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|Title:||Investigations on layered materials for adsorption, dispersion and gas separation|
|Publisher:||Jawaharlal Nehru Centre for Advanced Scientific Research|
|Citation:||Achari, Amritroop. 2016, Investigations on layered materials for adsorption, dispersion and gas separation, Ph.D. thesis, Jawaharlal Nehru Centre for Advanced Scientific Research, Bengaluru|
|Abstract:||The term clay can be interpreted in many ways depending on the point of view of the interpreter. Geologists, mineralogists, soil scientists and chemists approach clay from very different perspectives. Historically the term ‘clay was referred to soil fraction of < 2 nm in size irrespective of their crystallinity and composition. A more recent definition of clay is much more precise. According to Encyclopaedia Britannica, clay or clay mineral is referred to very fine mineral fragments or particles (< 2 nm) composed mostly of hydrous layered silicates of aluminium, though occasionally containing iron, alkali metals or alkaline earth metals.(1) The usage of clay in human civilization dates back to antiquity. The first known application of clay in prehistoric times was as clay bricks. Even in the ancient civilizations of Cyprus and Greece clays were used as bleaching material and as soaps for removing grease and stains 5000 years ago. Mankind has come a long way from then regarding the applications of clays. In modern civilization clays find their use in a tremendous number of places. From toothpaste, pencils (laponite), paint and plastic additives (kaolinite), household ceramics (kaolinite) to the cores of daM.S. or as a barrier against toxic and radioactive leakage (bentonite) clays are literally everywhere.|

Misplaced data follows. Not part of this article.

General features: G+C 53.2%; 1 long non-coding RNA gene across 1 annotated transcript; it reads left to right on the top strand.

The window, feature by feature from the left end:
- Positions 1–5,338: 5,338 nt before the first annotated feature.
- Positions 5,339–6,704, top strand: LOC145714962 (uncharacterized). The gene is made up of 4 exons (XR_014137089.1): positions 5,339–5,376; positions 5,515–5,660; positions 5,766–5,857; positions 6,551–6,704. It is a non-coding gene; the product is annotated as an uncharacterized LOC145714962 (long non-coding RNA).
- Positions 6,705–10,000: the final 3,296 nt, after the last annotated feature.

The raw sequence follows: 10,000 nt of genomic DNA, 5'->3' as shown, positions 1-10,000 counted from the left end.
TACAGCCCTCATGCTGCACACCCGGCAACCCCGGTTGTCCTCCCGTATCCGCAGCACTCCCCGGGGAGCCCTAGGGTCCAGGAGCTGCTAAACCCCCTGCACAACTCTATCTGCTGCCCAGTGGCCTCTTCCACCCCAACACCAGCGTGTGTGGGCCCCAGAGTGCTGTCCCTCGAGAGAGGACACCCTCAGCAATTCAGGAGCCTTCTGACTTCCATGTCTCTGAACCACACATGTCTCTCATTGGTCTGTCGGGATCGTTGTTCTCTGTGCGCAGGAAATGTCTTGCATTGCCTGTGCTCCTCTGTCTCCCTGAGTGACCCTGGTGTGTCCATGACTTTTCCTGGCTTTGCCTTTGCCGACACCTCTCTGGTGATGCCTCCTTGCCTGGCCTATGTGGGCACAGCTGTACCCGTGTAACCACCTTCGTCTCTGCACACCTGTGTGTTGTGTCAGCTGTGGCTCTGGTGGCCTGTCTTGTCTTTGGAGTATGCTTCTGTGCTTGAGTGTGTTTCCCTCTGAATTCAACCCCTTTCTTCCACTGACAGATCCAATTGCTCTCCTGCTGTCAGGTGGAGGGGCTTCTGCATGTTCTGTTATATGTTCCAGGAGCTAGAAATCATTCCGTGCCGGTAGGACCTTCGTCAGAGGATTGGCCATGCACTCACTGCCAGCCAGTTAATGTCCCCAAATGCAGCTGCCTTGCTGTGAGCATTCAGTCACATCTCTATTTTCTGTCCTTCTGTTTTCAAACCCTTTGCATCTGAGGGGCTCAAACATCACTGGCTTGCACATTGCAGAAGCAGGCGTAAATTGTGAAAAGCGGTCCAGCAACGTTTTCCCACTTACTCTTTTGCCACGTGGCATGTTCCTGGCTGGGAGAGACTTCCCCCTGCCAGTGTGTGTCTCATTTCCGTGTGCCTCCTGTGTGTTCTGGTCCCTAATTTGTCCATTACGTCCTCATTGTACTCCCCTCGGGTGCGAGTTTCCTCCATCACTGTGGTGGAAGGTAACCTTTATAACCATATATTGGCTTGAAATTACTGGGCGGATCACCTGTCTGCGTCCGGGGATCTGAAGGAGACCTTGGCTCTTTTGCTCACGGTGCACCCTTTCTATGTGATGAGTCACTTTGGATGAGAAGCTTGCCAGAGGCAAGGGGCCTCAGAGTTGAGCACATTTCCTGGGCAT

|Appears in Collections:||Student Theses (CPMU)|
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